Explaining Sign Language - Directionality

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Most countries and regions have their own sign languages as well as spoken languages. America is a country made up of immigrants and the children of immigrants, and American Sign Language follows that same pattern. We don't have our own, indigenous sign language; the one we use is based on French sign language.

Sign languages are the only three-dimensional languages in the world. They are not just spoken languages that you can see on the hands; they are full languages in their own right. They're rich and dramatic, efficient and compact, yet elaborate. They use components that spoken languages simply can't use.

One of the necessary components of sign language is directionality. To illustrate how directionality works, I'll use the sign for the word "give." In American Sign Language, or ASL, the sign for "give" begins with hands upturned at mid-body level, fingertips closed as if holding a piece of paper. To make the sign, simply move the hands forward as if giving the piece of paper. You can "give" more than a piece of paper this way; you can "give" a house, a germ, or an elephant with this same sign.

We'll imagine you're having a signed conversation with someone named George, who stands in front of you. To say "I give you," make this sign beginning in front of your body, and extend the hands toward your friend George. This would tell George that you are giving something directly to him.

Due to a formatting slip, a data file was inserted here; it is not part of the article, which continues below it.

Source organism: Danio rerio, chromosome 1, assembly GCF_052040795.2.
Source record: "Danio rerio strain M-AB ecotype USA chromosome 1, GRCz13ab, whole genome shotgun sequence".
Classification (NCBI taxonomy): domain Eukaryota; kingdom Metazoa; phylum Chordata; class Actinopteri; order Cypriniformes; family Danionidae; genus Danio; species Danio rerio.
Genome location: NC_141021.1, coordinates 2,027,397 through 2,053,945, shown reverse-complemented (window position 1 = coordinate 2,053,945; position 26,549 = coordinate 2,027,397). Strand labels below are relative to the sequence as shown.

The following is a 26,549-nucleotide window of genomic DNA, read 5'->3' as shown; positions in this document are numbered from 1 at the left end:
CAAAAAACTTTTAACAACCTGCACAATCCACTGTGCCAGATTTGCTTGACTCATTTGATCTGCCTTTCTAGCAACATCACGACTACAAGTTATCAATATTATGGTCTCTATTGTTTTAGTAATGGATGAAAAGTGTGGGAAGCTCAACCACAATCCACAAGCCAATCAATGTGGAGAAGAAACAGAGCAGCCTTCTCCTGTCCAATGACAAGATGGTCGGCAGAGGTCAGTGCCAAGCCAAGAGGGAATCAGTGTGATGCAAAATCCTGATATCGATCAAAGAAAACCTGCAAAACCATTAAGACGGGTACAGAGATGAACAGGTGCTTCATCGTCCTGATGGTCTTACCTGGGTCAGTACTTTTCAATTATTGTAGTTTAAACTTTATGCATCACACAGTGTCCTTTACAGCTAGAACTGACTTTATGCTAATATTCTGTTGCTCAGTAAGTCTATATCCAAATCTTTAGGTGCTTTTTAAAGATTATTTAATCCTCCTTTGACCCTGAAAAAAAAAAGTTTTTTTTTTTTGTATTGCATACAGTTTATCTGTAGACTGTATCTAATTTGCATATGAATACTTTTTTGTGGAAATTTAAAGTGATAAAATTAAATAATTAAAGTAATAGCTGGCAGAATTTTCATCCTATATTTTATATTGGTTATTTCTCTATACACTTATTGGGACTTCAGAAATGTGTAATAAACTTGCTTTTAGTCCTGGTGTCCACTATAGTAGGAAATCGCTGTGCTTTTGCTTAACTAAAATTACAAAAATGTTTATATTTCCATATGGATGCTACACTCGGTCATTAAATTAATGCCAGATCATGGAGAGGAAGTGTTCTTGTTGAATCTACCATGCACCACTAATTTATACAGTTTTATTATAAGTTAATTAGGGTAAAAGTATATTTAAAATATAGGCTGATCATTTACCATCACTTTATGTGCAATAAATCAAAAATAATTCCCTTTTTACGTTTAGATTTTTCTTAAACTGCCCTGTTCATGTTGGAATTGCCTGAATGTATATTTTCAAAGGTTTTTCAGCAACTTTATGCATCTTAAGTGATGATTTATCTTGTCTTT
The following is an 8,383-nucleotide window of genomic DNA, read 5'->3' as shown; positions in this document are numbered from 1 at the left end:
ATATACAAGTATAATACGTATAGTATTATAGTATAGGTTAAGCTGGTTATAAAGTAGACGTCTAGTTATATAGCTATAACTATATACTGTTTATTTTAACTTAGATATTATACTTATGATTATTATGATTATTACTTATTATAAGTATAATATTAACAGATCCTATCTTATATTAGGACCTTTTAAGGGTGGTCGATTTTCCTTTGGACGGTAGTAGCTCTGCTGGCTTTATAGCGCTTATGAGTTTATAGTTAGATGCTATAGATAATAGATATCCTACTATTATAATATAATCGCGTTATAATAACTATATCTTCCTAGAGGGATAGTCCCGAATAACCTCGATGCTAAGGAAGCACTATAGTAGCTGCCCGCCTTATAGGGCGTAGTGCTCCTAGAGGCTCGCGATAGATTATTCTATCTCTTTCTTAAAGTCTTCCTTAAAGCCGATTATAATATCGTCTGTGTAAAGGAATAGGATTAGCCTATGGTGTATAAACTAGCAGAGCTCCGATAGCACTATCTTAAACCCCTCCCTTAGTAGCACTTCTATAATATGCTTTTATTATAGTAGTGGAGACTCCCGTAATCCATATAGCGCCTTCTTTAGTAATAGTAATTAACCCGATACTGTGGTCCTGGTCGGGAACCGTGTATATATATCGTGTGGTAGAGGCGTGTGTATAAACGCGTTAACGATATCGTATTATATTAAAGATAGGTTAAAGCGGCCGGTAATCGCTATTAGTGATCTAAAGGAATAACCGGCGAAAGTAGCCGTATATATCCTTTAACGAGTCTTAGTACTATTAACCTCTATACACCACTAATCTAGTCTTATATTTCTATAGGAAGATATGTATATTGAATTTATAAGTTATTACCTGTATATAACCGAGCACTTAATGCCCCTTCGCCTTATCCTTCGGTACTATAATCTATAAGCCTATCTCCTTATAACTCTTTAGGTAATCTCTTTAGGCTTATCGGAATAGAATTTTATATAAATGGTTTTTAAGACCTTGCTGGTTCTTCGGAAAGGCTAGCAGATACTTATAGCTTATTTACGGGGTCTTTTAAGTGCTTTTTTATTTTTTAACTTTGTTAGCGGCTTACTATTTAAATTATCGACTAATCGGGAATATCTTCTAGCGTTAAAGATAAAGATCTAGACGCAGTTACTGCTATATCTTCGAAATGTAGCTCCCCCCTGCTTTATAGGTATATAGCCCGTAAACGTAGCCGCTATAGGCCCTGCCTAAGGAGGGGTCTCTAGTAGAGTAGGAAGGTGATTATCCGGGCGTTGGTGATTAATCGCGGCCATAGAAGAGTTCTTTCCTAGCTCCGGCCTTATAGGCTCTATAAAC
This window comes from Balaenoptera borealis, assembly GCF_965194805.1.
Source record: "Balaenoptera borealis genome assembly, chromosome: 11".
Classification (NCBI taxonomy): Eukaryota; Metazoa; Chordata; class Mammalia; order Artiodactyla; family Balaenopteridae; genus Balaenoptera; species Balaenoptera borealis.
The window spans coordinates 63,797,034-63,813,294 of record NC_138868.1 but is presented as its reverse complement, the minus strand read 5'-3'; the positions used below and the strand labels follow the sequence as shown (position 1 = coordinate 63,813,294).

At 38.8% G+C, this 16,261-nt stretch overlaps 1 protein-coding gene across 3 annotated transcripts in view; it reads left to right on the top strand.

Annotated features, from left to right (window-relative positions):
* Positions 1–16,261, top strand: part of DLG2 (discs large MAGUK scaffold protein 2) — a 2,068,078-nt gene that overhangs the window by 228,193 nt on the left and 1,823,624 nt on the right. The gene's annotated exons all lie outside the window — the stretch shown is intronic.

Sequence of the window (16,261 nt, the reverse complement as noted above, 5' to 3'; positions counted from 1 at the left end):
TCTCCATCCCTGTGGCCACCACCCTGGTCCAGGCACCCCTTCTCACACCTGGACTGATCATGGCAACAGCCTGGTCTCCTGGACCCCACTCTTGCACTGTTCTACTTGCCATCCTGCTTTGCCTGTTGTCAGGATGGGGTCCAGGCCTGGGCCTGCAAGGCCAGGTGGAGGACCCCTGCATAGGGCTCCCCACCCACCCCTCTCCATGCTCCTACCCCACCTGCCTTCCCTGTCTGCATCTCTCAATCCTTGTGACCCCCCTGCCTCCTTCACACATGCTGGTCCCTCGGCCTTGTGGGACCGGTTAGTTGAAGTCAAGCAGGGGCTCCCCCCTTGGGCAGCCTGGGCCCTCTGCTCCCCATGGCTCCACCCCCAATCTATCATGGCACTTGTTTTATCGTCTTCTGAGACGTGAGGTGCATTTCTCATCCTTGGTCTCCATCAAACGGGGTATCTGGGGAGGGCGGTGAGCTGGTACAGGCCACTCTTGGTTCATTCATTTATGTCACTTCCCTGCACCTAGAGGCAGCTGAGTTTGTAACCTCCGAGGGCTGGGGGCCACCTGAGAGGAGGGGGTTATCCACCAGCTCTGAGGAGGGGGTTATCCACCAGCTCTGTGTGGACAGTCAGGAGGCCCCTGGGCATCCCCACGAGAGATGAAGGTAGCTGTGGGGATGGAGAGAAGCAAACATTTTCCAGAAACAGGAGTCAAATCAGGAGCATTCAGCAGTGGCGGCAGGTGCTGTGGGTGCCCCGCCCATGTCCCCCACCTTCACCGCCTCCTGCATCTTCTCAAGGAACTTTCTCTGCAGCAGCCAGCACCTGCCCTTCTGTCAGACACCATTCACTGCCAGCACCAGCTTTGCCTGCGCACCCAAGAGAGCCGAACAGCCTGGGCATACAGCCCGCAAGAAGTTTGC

To ask George to give something to you, you would start the sign in front of him, and move the sign in toward your own body. See the difference between the two signs? "I give you" starts close to you and moves away. "You give me" starts away from you and moves inward. This is directionality: the direction that the movement of the sign takes, influences or changes the meaning of the sign.

Now, let's make it interesting. Imagine two more friends have joined the conversation. We'll call them Ginny and Pete. For this illustration we'll add the component of location, which we will explore in other articles.

We'll assume you are familiar with fingerspelling - but don't worry if you're not, this is just an illustration. First, you spell "Ginny" and point down and slightly to your left, between yourself and George. Now spell "Pete" and point down and slightly to your right. You have now established the spots where Ginny and Pete would be standing if they were actually with you.

While looking at George, make the "give" sign starting in front of you and moving to the left, to the spot where you placed Ginny. You have now told George that you gave Ginny something. To tell George that you gave Pete something, look at George and make the same sign, except move it toward your right side.

Now let's tell George that you will give something to Ginny, and she will then give it to George. Do what you did before, but add a bit to it. While looking at George, "give" the item to Ginny. Pause, still keeping eye contact with George. Then continue the movement of your hands from Ginny's spot, over to George.